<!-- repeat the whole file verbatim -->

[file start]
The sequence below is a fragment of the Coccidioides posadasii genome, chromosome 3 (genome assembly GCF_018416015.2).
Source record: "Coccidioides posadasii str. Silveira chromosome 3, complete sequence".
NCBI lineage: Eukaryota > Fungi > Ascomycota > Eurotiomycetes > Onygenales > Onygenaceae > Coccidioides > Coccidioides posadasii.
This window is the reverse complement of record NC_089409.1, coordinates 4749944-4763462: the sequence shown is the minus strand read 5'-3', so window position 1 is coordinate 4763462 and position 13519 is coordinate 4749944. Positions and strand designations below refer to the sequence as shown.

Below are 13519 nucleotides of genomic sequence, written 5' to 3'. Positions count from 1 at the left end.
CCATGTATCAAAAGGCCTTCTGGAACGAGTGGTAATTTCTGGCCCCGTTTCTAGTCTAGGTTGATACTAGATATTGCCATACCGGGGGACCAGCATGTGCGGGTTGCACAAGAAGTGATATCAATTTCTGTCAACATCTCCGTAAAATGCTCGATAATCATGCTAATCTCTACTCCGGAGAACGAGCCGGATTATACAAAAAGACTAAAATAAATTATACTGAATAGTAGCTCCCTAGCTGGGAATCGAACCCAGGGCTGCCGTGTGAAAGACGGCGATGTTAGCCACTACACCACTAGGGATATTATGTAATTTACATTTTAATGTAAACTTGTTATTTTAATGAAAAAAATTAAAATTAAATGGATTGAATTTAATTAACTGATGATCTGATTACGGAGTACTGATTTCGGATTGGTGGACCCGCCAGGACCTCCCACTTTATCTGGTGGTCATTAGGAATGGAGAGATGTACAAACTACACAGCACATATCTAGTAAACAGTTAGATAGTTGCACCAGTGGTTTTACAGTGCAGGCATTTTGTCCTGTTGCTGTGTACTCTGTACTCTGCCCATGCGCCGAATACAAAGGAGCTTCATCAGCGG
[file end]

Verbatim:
The sequence below is a fragment of the Coccidioides posadasii genome, chromosome 3 (genome assembly GCF_018416015.2).
Source record: "Coccidioides posadasii str. Silveira chromosome 3, complete sequence".
NCBI lineage: Eukaryota > Fungi > Ascomycota > Eurotiomycetes > Onygenales > Onygenaceae > Coccidioides > Coccidioides posadasii.
This window is the reverse complement of record NC_089409.1, coordinates 4749944-4763462: the sequence shown is the minus strand read 5'-3', so window position 1 is coordinate 4763462 and position 13519 is coordinate 4749944. Positions and strand designations below refer to the sequence as shown.

Below are 13519 nucleotides of genomic sequence, written 5' to 3'. Positions count from 1 at the left end.
CCATGTATCAAAAGGCCTTCTGGAACGAGTGGTAATTTCTGGCCCCGTTTCTAGTCTAGGTTGATACTAGATATTGCCATACCGGGGGACCAGCATGTGCGGGTTGCACAAGAAGTGATATCAATTTCTGTCAACATCTCCGTAAAATGCTCGATAATCATGCTAATCTCTACTCCGGAGAACGAGCCGGATTATACAAAAAGACTAAAATAAATTATACTGAATAGTAGCTCCCTAGCTGGGAATCGAACCCAGGGCTGCCGTGTGAAAGACGGCGATGTTAGCCACTACACCACTAGGGATATTATGTAATTTACATTTTAATGTAAACTTGTTATTTTAATGAAAAAAATTAAAATTAAATGGATTGAATTTAATTAACTGATGATCTGATTACGGAGTACTGATTTCGGATTGGTGGACCCGCCAGGACCTCCCACTTTATCTGGTGGTCATTAGGAATGGAGAGATGTACAAACTACACAGCACATATCTAGTAAACAGTTAGATAGTTGCACCAGTGGTTTTACAGTGCAGGCATTTTGTCCTGTTGCTGTGTACTCTGTACTCTGCCCATGCGCCGAATACAAAGGAGCTTCATCAGCGG